Miracles Come with a Cost

He told them: “Take nothing for the journey—no staff, no bag, no bread, no money, no extra shirt.” (Luke 9:3)

What was Jesus talking about? “Take nothing for the journey”? This is the complete antithesis to all I know about the need for self-care and economic responsibility. It’s one of those instances in which Jesus could have used the help of a public relations specialist.

Just take a look at some of the outrageous statements Jesus made when he was becoming a public sensation. Luke reports that “large crowds” were turning out to Jesus’ events. Now, you or I might have done something strategic and given them a welcome bag with a coffee mug silk-screened with the church logo. Not Jesus!

“If anyone comes to me and does not hate father and mother, wife and children, brothers and sisters—yes, even their own life—such a person cannot be my disciple. And whoever does not carry their cross and follow me cannot be my disciple.” (Luke 14:26-27)

Wow! What are you doing, Jesus? You have what every church leader prays for—not an empty seat to be had. Now, just when we expect you to explain what you really meant by the word hate (as we contemporary pastors do in trying to fill the role of public relations specialist), you go on to state emphatically, “In the same way, those of you who do not give up everything you have cannot be my disciples” (v. 33). A decision to follow you clearly calls for a radical lifestyle adjustment. All-in, or nothing!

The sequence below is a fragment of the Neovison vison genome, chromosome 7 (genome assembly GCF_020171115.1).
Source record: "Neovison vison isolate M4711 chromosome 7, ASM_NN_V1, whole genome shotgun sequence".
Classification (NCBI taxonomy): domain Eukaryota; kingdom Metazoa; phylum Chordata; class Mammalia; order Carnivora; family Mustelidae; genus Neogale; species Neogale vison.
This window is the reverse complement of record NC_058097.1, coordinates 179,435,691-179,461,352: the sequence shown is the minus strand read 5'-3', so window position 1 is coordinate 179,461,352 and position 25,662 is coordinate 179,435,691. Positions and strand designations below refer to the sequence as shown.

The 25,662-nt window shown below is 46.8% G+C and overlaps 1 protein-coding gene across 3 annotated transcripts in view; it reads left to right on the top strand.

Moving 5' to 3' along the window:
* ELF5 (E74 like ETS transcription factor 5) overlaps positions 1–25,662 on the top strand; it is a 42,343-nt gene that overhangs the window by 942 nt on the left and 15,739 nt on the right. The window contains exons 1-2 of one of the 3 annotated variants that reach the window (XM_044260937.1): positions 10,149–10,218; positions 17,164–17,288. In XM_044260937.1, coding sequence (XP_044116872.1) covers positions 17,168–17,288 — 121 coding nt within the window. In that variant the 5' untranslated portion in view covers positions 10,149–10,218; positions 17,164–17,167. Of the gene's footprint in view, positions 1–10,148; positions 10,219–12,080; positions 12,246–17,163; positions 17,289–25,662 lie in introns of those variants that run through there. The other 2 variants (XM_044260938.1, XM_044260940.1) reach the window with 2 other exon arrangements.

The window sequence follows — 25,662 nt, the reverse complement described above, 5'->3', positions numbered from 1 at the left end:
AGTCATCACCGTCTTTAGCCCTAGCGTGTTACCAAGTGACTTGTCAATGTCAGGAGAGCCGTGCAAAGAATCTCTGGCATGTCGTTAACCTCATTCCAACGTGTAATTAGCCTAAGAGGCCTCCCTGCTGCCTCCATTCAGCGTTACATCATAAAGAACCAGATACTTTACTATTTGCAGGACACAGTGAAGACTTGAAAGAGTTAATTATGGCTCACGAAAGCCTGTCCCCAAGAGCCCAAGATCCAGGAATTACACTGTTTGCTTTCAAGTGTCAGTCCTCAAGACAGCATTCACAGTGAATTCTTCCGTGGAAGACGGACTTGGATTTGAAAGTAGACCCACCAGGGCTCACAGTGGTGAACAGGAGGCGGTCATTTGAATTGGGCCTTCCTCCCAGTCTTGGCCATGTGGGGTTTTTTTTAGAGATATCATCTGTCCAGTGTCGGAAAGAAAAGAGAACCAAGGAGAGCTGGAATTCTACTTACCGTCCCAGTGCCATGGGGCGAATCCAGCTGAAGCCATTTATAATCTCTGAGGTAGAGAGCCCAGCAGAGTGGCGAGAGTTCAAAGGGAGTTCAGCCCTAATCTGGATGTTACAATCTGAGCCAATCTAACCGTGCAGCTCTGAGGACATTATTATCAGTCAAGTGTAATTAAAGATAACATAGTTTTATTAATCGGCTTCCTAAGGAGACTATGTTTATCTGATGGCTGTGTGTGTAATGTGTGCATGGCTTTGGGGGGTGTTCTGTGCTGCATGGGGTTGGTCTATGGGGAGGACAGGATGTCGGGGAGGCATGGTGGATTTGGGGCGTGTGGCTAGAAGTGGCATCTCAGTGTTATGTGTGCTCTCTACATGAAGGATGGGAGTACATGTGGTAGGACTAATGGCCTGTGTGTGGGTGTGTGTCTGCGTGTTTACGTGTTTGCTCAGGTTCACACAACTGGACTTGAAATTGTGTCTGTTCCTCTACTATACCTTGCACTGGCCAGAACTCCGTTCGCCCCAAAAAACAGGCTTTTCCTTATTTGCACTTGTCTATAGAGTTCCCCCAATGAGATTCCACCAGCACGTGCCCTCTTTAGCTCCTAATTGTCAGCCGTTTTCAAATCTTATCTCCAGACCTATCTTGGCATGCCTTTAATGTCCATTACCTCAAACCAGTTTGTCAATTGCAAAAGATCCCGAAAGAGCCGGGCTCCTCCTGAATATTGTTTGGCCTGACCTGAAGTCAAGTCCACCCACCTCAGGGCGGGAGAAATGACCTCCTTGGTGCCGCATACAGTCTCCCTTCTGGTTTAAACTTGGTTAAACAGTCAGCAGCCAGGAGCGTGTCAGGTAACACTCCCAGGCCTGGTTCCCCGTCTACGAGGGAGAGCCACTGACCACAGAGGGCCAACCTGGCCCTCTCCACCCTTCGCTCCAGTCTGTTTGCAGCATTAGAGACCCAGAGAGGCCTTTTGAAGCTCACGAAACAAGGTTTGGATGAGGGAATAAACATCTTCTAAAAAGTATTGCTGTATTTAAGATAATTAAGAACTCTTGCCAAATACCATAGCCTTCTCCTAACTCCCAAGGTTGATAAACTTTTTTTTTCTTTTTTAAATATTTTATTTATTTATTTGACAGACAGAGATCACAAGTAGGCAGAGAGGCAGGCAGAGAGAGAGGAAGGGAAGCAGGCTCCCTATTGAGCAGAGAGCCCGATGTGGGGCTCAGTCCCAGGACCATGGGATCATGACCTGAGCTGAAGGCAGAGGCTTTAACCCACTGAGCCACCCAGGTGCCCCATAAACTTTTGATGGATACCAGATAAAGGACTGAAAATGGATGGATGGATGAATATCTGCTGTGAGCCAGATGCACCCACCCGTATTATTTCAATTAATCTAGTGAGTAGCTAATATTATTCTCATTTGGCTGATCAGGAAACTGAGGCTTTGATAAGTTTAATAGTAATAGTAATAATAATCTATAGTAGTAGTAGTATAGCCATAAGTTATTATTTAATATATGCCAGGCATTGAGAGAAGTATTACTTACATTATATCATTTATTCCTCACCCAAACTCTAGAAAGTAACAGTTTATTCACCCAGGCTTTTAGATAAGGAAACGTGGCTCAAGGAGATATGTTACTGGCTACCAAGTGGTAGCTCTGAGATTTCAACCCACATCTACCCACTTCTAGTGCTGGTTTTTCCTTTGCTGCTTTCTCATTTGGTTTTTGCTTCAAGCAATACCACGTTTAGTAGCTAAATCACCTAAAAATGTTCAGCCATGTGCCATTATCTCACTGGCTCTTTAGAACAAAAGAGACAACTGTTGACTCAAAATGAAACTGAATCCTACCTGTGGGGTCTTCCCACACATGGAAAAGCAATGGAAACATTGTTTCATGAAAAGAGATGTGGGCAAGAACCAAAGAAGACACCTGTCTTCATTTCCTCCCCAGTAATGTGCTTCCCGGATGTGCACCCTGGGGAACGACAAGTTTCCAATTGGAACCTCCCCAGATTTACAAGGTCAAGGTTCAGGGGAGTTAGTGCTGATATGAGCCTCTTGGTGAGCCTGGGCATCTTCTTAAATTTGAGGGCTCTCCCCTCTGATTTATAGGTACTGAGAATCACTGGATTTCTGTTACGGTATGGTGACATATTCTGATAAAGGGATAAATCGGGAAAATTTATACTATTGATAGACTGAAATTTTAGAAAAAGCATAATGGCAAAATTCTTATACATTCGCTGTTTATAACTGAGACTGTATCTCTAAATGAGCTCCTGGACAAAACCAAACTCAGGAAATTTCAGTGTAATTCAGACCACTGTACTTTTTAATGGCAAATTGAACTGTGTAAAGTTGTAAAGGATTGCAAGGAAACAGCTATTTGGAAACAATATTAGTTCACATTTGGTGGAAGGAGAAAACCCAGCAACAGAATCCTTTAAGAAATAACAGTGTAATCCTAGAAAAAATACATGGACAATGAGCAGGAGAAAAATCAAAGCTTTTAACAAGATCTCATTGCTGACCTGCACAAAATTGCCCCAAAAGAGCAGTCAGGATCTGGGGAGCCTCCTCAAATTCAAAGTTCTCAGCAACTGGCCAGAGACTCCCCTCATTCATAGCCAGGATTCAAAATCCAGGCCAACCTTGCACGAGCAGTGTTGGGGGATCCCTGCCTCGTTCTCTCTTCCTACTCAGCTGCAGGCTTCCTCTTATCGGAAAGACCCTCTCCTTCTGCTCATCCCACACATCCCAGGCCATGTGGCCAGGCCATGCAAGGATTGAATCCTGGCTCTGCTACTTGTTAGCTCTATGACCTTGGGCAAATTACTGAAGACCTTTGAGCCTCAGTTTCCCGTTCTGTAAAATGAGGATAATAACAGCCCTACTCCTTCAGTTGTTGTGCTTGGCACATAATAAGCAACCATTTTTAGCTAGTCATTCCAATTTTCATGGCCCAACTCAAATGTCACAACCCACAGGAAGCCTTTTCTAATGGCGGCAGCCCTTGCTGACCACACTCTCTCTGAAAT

So, are you all-in? What are you willing to sacrifice to be part of God’s miracles in the world? Miracles come with a cost. When Jesus told his disciples that the impending hour of his sacrifice had come, he also reminded them, “Very truly I tell you, unless a kernel of wheat falls to the ground and dies, it remains only a single seed. But if it dies, it produces many seeds.” He went on to remind them, and us: “Whoever serves me must follow me; and where I am, my servant will also be” (John 12:24, 26).

Where is Jesus today? We experience him in the world’s hungry, the thirsty, the immigrant, the naked and the prisoner. “Truly I tell you,” said Jesus, “whatever you did for one of the least of these brothers and sisters of mine, you did for me” (Matthew 25:40).

Serving Jesus is both costly and sacrificial. We are not saved to wait passively for heaven but to be the channels through which God’s miraculous resources are released on earth. Miracles result when our human initiative intersects with God’s divine intervention.

Made for a Miracle: from your ordinary to God’s extraordinary (Abingdon Press) is a new book and small-group study tool designed to introduce you and your church family to miracle-making possibilities this Lenten Season.  

Mike Slaughter, pastor emeritus and global church ambassador for Ginghamsburg Church, served for nearly four decades as the lead pastor and chief dreamer of Ginghamsburg and the spiritual entrepreneur of ministry marketplace innovations. Mike is also the founder and chief strategist of Passionate Churches, LLC, which specializes in developing pastors, church staff and church lay leaders through coaching, training, consulting and facilitation services. Mike’s call to "afflict the comfortable" challenges Christians to wrestle with God and their God-destinies. Mike’s newest book is Made for a Miracle: from your ordinary to God’s extraordinary (Abingdon Press).

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